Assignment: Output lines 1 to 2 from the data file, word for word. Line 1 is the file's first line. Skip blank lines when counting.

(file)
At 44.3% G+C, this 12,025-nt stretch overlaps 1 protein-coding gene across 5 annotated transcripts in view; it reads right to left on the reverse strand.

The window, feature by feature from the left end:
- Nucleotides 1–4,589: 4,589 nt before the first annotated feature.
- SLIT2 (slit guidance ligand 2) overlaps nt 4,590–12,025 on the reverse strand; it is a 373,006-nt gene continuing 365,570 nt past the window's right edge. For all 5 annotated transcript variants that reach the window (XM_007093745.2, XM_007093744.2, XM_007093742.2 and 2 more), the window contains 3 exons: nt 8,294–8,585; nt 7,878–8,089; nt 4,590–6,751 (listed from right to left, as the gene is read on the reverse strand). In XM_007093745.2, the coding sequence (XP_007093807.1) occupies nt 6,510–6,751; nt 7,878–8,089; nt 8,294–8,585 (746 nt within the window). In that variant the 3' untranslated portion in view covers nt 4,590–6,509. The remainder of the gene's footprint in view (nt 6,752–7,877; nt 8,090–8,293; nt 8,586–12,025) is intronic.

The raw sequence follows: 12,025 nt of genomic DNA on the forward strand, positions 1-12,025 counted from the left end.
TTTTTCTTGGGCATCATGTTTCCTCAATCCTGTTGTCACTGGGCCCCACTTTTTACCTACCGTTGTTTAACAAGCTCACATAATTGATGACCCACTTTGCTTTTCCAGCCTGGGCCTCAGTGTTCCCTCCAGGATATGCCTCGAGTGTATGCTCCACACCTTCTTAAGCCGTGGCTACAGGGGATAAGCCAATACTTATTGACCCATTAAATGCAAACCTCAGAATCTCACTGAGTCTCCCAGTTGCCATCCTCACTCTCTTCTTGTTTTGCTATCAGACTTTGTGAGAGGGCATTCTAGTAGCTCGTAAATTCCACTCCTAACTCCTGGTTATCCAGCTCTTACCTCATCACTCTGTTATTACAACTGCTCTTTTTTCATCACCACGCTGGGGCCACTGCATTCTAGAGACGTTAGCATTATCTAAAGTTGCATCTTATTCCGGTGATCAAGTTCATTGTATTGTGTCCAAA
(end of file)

At 44.3% G+C, this 12,025-nt stretch overlaps 1 protein-coding gene across 5 annotated transcripts in view; it reads right to left on the reverse strand.

The window, feature by feature from the left end: